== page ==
– The straps shouldn’t dig in or slide off your shoulders

– The back band should sit parallel to the floor and not ride up

– The wire should encase all of the breast tissue, not cut through it or dig under your arms

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Now, we are all different and unique individuals with different and unique boobs. Different shapes require different bra designs, who knew?! Here are my quirks:

– Close set

– Side boob that wants to head, well, sideways

– Underarm flab

– Broad back

– Very little upper cup fullness

Being close set means I need a narrow bridge, my wires need to kiss in the centre to fit flat to my chest. The broad back and underarm flab means that I have a preference for nice wide bands, at least 3 hooks in the back but 4 is better. My lack of upper cup fullness (this could be pregnancy/breastfeeding, age or even genetics-related) means I gravitate towards full cups – I basically ‘fall out’ of demi cups. A power bar is ideal to direct that side boob back to front and centre. Isn’t it funny that it’s taken me about a year to realise all this stuff?

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Let’s talk wire because omg, that confused the hell out of me for a long time. When I first started sewing bras I would just shove any old wires (from old rtw bras) that would fit into my new bras. Wires that probably never fit me in the first place. When I decided to refine my fit a bit more, I did a lot of reading and found out you can find out your wire size first and then basically reverse engineer a bra to fit. Order a few different wire sizes, stand topless in front of a mirror and measure those babies against your breast root to find the Cinderella wire. Turns out mine is a 44, which corresponded with the bra sizes I was already making, but good to know, right? Here’s a helpful post about wires.

Of course, within those wire sizes are variations on length and style. But cross that bridge when you come to it.

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The two bras I make the most are the Pin Up Girls Classic (shown above in the gold lace and leopard satin) and Orange Lingerie’s Marlborough Bra (the blue lace). The Classic has a full band and full two piece cup, while the Marlborough has a full band and 3 piece cup (with a power bar). Here’s how they fit:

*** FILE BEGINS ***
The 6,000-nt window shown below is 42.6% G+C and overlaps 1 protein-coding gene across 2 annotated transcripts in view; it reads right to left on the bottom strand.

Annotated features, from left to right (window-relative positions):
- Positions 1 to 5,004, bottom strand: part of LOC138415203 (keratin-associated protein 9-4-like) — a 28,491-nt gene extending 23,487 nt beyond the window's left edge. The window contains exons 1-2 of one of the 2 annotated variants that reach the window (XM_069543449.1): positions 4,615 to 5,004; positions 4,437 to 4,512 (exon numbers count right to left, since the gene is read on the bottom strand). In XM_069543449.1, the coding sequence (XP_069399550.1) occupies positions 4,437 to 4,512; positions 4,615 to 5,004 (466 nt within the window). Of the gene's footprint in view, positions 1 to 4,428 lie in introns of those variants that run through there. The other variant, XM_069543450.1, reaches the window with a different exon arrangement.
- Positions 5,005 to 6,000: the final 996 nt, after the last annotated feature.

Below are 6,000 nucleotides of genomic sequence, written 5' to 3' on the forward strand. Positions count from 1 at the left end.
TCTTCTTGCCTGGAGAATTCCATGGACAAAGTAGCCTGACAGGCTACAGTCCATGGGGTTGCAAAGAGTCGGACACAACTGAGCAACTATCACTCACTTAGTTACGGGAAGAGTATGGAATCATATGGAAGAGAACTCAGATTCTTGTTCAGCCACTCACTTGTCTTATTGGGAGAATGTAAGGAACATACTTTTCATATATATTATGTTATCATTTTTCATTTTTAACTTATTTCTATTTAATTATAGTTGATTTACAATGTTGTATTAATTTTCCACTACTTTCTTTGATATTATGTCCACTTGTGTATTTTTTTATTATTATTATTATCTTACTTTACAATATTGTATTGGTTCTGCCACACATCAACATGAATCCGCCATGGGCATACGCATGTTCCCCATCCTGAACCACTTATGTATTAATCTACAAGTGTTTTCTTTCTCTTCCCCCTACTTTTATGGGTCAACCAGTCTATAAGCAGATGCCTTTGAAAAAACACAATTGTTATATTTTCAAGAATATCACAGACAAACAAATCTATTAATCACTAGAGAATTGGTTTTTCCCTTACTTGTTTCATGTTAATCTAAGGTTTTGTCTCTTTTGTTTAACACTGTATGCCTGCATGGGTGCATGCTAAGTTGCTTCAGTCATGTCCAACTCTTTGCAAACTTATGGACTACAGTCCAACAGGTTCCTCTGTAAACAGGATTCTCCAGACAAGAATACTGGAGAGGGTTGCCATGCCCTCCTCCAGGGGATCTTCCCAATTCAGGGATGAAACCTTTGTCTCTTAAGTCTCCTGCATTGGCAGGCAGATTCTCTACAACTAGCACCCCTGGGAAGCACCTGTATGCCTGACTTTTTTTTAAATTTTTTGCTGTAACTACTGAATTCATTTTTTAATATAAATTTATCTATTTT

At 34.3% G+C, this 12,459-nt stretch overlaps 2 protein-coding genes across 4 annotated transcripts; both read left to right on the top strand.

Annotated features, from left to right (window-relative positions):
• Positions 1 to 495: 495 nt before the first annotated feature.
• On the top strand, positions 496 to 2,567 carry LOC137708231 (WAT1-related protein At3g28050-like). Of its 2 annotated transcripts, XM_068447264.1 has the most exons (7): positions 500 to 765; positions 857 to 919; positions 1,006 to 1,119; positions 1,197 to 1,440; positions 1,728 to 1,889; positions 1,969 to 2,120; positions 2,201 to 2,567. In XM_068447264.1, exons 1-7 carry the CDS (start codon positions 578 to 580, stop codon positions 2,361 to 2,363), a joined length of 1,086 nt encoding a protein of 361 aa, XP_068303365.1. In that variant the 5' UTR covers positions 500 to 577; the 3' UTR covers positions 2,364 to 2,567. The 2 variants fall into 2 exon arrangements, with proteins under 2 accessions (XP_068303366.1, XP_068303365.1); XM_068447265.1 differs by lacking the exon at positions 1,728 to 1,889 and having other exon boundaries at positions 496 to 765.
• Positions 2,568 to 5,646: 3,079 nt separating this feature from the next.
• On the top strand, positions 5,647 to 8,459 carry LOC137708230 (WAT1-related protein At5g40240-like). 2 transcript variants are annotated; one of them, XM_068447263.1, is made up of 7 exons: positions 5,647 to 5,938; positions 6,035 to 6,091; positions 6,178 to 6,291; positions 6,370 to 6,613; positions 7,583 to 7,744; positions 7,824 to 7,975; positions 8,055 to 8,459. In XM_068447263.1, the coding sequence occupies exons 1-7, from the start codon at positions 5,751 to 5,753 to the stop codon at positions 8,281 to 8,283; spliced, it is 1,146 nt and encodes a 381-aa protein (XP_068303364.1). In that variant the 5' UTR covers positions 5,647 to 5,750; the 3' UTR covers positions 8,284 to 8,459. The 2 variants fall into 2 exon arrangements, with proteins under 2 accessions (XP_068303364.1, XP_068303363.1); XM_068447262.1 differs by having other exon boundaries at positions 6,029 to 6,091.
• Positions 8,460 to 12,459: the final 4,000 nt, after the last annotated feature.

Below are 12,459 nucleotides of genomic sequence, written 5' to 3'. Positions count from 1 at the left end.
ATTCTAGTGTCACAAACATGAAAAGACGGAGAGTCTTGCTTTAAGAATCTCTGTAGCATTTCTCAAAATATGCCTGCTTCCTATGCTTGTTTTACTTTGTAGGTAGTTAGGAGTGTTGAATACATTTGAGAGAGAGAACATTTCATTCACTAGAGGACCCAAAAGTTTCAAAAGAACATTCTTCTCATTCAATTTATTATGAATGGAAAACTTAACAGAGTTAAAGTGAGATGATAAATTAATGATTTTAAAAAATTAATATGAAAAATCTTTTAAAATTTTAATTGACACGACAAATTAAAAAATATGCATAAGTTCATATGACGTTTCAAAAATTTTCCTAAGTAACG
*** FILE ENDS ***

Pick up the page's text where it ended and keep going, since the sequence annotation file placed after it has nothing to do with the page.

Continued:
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The Marlborough is my favourite, but only by a tiny bit. The combination of slight plunge in the front with the power bar pushing everything front and centre makes it a winner. I still get a good amount of lift from the Classic too.

There’s another Pin Up Girls pattern which I’ve only ever made once, the Shelley bra. It’s similar to the Marlborough in that it has a power bar and a full band, but has four pieces in the cup. The one I made was a bit small in the cup (going by the designers directions for measuring, bras always end up too small in the cup for me). So I decided today was the day for a bit of a scientific comparison, because I am nerdy like that. I traced off my new upsized Shelley and sewed it up to see if I liked it as much as the Marlborough, after all – how different could they be?

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That’s the Shelley in the red satin and lace on top and the Marlborough on the bottom in the red and black. I did raise the underarm on the power bar and band of the Marlborough so the wire sizes could be exactly the same in both. I mean, for proper science they would both have to be created from the same fabric, but I was hoping to get two wearable bras out of this and who wants two exactly the same? Variety for me, please.

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As you can see, they ended up quite different! While the Shelley feels supportive, it gives me no where near the same amount of lift (look at that bottom cup in the side on view) and it feels like it actually flattens out my upper bust. Plus there is a heap of breast tissue bulging out at the sides, which has all been pushed forward in the Marlborough.

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I’ll just keep sewing all the Marlboroughs then, ok? Ok.

PS Most of my supplies for bras come from Booby Traps and Sew Squirrel. All of the bras pictured are lined with bra lining to keep everything from stretching out. That’s really important.

 

 

Bra-Bra-Bra, Bra-Bra-Bra-Anne {Orange Lingerie Marlborough Bra}